Responsiveness and Dependability
Responsiveness and dependability are key factors in whom we select to hire and do business with. We have devised a composite scale I have devised to judge the following factors:
- How responsive are they? How quickly can you reach them? How quickly do they return telephone calls?
- How dependable are they? If they say they will do something, would you bet your life on it getting done by the time they committed to? Or would you bet your life on it not getting done on time?
- How quickly do they turn work around?
- Do they manage the relationship, or do you have to manage it?
- Are they pro-active in getting things done, or do you need to remind them?
- Do they take the initiative?
- Do they meet deadlines?
- Is their work flawless and an “end product,” or is it sloppy? Is their work always done right the first time?
- Are they empathetic enough to understand their problems?
- What is the ratio of Actions/Requests? The higher the number, the better. The best is when they take the initiative and do things without your having to ask them. The second best is you simply mention it once, and they follow through completely. With many people, unfortunately, you have to ask several times before they do something, and then they don’t do it right or they take a narrow view.
This is the composite scale :
11 Same as 10, but answers the telephone on the first ring
10 Completely available. Every time you call, he is ready to talk with you; you never have to leave a message. If you say, “I need you to work 3 months full-time on a project, starting today, at my office, he says, “I’ll be there in 30 minutes.” Turns everything around the same day.
9 Always available. Returns telephone calls within 30 minutes. You rarely call him, because he calls you first. He is pro-active in managing the relationship. You don’t prepare a to do list because he has already prepared it. Can drop everything to work on your problem full-time. Turns minor work around the same day. You don’t have to ask him to do anything because he anticipates everything you’ll ask. Totally self-managing.
8 Almost always available. Returns telephone calls within a few hours. Can meet with you whenever you want to. Might have a few other things to do, but you are his top priority. Turns things around the next day. Work is flawless; everything he submits to you is an “end product” rather than a first draft.
7 Available. Returns telephone calls very quickly. Always meets deadlines. Turns things around quickly. Can get on a plane with 12 hours’ notice.
6 Always returns telephone calls quickly. Can get on a plane with 24 hours’ notice. Usually turns things around quickly. You only have to ask him to do something once, and it gets done. Work is very good, but not flawless. You have to prepare the to do list, but he follows it closely.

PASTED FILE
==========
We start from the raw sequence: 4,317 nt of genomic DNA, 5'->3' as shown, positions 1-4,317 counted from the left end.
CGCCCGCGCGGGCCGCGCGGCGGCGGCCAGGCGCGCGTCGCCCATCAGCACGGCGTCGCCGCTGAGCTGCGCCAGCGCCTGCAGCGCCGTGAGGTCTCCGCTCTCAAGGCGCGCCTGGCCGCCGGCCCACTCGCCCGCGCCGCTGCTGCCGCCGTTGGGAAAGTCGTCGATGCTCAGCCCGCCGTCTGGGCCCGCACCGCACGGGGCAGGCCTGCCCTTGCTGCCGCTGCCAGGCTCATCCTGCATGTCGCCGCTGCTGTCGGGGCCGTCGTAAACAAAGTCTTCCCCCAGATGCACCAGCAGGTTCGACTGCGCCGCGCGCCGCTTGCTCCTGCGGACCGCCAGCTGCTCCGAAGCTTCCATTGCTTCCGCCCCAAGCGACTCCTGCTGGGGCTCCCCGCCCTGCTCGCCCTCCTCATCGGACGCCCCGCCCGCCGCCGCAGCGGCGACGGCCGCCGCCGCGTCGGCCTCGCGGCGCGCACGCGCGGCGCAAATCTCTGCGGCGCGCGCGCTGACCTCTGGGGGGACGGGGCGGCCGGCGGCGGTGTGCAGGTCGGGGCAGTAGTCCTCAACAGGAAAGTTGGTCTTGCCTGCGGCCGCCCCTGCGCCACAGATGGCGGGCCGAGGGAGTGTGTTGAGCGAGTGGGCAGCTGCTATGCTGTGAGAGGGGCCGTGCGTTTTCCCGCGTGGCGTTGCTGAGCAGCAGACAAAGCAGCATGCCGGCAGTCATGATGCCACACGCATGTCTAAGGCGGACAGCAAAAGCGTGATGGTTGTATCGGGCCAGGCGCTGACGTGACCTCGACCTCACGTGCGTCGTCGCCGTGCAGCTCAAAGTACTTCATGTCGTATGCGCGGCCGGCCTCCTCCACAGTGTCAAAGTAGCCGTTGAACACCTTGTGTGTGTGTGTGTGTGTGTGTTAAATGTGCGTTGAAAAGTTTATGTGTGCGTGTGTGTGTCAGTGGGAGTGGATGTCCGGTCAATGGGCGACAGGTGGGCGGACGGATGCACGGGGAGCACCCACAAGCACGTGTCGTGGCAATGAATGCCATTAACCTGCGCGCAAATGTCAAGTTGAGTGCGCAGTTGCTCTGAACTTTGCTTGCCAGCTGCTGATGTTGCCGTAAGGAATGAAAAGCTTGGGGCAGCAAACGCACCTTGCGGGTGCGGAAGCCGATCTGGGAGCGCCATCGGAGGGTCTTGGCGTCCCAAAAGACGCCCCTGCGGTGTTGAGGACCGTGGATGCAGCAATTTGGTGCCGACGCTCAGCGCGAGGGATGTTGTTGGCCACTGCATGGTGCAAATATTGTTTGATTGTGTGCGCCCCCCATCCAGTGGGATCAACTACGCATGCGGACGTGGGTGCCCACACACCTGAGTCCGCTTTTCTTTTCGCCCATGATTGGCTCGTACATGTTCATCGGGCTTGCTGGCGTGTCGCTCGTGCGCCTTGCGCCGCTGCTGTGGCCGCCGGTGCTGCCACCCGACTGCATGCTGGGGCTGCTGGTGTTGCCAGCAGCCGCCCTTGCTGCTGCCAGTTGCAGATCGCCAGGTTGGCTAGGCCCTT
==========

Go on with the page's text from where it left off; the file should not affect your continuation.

5 Returns telephone calls quickly, but misses one out of ten of them. Doesn’t anticipate much, but does everything you ask him to do. He is not pro-active in managing the relationship; you have to provide the management. Work is good, but sometimes there are a few mistakes in it.
4 You have to ask twice for him to do something, but then he does it. He never initiates telephone calls. OK on returning telephone calls but not great. Not only do you have to prepare the to do list, but he doesn’t even follow it very well.
3 Slow to return telephone calls. Misses telephone calls. Misses some telephone appointments. You have to ask thrice for him to do things. Not only do you have to manage the relationship, you have to manage him. Work is sloppy; he does not give you an “end product.”
2 Always busy. You spend more time listening to his excuses for why he didn’t do something than you do in getting work done. Always hurried and frazzled. Very later on returning telephone calls. You have to ask him several times to do something, and even then, he doesn’t always do it. Needs to be managed, but it’s very difficult to manage him. His work is useless.
1 Never available. Rarely returns telephone calls. Totally useless. You can never depend on him. Needs to be managed, but it’s impossible to manage him. The highest forms of availability are, in many cases, only possible if the person works in-house in the same office complex as you.
Read James’ essay Some Financial Advice.
Cite as “Responsiveness and Dependability” by James Mitchell. June 29, 2002, version 1.2.